Monday January 7, 2013

The year was 1972. I was 19 and found myself to be a conscript of the U.S. Army. American lives were still being lost in the rice paddies of Vietnam. I was introduced to the M-16. The drill sergeant said that this weapon, never called a gun, was designed to efficiently kill lots of people in little time. The M-16 could fire nearly 600 rounds per minute. He explained the entry wound in a human body from an M-16 is small, but the exit wound leaves a gaping hole. He said it was designed to do that.

As an American, I’ve always been exposed to the gun culture. How could one not? Back in the 1950s and 1960s, on Saturday afternoons, the neighborhood kids of Zylonite in Adams would pile into a parent’s car and head for the Adams theater. There we saw cowboy and Indian movies, WW II movies and John Wayne. Later, the kids would play war with plastic guns in the woods. I saw Lee Oswald get shot and killed on live national TV on a Sunday morning. Everybody and I do mean everybody hunted animals with shotguns and rifles. Not to own a hunting gun was not normal. As for me, I never got the hang of killing animals.

In the Army, I was trained as a field medic and my job was to plug holes made in American soldiers, not make them in other people, the enemy.

Which brings me back to the military weapon, not the gun, the M-16. It has been around since 1958 when it was first developed by a gun manufacturer called Armalite. They called it the AR-15.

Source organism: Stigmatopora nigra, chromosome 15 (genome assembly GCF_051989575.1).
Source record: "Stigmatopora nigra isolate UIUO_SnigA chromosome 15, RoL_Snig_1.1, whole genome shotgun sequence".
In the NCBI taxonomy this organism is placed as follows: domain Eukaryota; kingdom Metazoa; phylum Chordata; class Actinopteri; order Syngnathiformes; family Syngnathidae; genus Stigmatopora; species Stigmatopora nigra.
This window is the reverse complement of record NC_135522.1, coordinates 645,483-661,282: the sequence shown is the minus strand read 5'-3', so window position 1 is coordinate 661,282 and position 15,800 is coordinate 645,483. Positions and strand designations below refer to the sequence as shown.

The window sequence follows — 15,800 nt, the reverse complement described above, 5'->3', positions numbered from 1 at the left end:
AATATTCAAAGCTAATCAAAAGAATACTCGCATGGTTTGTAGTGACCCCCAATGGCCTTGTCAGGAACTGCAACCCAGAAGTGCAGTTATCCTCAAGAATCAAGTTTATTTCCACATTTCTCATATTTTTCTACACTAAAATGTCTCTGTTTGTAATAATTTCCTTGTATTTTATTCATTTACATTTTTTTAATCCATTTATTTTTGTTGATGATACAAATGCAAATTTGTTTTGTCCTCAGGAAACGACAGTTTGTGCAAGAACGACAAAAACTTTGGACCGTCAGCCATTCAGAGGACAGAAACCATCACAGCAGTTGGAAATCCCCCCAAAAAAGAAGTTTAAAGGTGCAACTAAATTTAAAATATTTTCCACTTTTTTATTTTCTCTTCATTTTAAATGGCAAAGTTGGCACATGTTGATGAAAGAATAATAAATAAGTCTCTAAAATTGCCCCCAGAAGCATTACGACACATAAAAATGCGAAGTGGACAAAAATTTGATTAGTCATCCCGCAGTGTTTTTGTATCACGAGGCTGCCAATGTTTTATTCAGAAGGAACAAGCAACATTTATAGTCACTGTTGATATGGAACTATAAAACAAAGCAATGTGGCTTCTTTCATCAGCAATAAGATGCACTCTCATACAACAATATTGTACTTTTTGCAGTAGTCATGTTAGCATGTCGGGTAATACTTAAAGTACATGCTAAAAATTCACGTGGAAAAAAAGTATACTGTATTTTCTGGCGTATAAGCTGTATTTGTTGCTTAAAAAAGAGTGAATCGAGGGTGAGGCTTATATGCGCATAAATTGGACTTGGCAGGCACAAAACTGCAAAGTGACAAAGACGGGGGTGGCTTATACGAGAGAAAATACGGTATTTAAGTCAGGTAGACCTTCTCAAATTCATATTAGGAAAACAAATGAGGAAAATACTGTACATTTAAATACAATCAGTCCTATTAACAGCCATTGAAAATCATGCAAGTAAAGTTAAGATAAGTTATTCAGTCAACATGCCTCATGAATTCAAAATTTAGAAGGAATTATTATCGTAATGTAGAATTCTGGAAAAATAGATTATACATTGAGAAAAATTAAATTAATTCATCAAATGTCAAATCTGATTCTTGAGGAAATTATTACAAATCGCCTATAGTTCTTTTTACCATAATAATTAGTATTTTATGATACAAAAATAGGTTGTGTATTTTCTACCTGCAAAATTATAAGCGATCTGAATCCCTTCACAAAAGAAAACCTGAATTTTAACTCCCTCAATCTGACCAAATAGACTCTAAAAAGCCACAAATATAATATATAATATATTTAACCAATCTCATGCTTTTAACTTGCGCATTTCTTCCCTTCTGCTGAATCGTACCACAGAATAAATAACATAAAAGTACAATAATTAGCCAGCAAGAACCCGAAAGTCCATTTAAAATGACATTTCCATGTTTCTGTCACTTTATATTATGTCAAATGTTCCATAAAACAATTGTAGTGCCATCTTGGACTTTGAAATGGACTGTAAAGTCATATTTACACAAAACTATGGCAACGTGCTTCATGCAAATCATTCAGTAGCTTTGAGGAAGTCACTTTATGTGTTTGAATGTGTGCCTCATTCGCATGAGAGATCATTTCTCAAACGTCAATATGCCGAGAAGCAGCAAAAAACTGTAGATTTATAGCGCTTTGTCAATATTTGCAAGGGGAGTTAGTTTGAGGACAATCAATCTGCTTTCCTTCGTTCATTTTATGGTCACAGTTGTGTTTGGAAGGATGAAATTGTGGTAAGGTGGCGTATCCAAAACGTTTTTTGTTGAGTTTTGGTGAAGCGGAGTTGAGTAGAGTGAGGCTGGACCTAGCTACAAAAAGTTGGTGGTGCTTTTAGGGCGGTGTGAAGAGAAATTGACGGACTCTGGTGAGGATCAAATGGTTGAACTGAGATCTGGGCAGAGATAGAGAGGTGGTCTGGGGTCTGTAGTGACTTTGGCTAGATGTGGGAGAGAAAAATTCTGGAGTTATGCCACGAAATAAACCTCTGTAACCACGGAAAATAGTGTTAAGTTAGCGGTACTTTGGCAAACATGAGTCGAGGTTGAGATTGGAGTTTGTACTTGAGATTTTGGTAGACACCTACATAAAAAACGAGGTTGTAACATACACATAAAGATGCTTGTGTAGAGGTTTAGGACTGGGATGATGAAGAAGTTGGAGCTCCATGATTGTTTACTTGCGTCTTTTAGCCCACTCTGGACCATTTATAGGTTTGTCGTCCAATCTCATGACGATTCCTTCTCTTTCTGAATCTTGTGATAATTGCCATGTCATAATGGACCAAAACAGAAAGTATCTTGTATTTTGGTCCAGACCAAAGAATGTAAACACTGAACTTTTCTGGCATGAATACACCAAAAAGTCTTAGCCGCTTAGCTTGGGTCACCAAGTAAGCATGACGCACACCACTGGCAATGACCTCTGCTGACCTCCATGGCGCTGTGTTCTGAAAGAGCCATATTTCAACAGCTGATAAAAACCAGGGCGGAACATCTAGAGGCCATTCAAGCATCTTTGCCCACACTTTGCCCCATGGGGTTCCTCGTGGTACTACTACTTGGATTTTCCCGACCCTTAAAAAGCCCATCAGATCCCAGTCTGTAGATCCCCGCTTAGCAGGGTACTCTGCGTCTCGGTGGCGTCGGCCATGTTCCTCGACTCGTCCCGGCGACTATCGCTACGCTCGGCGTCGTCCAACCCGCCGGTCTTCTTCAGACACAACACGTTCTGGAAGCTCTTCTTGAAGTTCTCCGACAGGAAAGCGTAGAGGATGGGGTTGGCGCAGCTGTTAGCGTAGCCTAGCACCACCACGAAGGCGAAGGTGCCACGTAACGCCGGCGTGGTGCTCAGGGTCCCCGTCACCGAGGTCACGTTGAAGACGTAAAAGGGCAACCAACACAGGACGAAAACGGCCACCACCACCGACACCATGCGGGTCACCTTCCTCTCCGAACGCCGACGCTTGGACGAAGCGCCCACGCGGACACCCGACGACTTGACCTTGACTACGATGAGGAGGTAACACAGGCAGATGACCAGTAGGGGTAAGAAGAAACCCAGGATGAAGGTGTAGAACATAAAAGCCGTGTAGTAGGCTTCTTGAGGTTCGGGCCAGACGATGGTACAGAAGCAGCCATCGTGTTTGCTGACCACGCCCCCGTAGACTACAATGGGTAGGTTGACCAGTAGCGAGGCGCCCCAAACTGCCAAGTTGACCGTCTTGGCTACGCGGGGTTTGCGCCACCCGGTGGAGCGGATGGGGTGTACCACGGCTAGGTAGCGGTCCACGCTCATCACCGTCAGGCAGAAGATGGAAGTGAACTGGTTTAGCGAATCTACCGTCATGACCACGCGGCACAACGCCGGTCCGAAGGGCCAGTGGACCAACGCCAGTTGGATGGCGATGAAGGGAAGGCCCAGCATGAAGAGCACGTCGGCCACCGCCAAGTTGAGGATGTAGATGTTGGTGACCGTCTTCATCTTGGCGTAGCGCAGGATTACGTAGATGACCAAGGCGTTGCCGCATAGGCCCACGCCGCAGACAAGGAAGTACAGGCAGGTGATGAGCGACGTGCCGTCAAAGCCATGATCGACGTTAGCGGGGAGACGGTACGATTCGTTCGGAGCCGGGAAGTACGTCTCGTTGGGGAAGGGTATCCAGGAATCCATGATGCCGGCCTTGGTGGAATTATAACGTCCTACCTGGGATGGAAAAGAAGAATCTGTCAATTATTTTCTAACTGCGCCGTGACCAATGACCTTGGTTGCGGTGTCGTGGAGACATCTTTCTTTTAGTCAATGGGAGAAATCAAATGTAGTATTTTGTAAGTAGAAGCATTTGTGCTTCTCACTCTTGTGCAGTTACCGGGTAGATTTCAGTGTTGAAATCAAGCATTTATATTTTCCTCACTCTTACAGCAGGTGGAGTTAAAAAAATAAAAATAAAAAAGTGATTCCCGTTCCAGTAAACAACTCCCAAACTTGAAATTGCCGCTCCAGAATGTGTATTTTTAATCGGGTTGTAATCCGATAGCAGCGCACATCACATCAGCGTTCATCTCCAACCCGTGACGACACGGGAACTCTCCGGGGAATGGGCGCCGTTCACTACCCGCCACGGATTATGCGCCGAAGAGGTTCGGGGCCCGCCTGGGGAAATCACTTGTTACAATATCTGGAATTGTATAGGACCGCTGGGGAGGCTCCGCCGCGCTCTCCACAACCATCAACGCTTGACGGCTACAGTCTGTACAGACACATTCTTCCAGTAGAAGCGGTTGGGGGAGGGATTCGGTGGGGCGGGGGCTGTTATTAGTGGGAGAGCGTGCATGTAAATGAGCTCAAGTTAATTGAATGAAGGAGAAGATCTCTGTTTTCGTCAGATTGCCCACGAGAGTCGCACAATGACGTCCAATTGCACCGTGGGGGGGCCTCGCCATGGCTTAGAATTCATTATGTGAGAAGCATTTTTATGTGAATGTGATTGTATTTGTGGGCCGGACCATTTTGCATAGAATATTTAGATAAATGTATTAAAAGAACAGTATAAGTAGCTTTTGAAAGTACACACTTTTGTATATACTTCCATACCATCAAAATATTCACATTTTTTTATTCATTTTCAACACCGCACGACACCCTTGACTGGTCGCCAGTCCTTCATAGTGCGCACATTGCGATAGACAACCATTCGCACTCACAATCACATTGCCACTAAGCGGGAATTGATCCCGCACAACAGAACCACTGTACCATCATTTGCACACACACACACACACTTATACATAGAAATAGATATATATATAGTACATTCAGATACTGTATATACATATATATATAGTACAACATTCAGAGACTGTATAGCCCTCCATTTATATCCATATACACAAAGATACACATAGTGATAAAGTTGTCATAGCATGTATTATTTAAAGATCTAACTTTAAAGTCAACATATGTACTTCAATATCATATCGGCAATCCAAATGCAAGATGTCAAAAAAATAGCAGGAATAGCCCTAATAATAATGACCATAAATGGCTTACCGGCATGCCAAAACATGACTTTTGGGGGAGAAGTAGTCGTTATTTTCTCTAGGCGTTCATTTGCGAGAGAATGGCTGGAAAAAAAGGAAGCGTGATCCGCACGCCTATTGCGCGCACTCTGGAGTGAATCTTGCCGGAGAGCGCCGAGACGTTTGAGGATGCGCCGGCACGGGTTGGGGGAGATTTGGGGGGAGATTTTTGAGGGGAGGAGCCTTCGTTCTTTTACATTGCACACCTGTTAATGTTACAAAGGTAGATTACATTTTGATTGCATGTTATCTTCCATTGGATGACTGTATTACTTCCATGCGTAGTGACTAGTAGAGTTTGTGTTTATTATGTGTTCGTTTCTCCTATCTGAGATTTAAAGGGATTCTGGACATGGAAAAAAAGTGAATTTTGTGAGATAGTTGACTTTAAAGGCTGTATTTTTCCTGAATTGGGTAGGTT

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That company was sold to Colt, which mass-produced the gun for the military and called it the M-16. The military M-16 and the civilian AR-15 are the same the gun minus the automatic capability.

Today, because of little federal restriction, many American gun manufacturers mass-produce the AR-15, such as Colt, Smith and Wesson, Sig Sauer and Bushmaster.

In October of 2002, the Washington D.C. beltway was terrorized for nearly two weeks by a sniper who claimed nine lives and injured three others in random shootings. The gun used was a Bushmaster AR-15. In 2004, the families of the victims successfully sued Bushmaster which settled out of court to the tune of $2.5 million. In 2005, Congress passed the Protection of Lawful Commerce in Arms Act that prohibited civil action against gun manufacturers whose product might be used to cause harm -- that is, mass shootings.

Did you know that you can buy an AR-15 at Wal-Mart? Wal-Mart is the biggest seller of guns in the United States. Wal-Mart sold ammunition to two kids in Littleton, Colorado, students of Columbine High School in 1999. But they don’t sell the Bushmaster.

In case you forgot -- Aurora, Colorado, July 20, 2012, 70 wounded, 12 dead, Bushmaster AR-15, the M-16. Portland, Oregon, December 11, 2012, three dead, Bushmaster AR-15, the M-16. And Sandy Hook -- there are no words.

In 1975, I was discharged from the U.S. Army. Upon arrival home, I sold the two guns I had used to kill animals. I own no guns today. I choose not to live in fear. I disagree with the NRA position that the only response to a bad guy with a gun is a good guy with a gun.

Culture change can happen. It has happened with attitudes toward drunken driving. Unacceptable. It has happened with attitudes toward cigarette smoking. Unacceptable.

And Sandy Hook.

Unacceptable.

DAVID BLANCHETTE

Clarksburg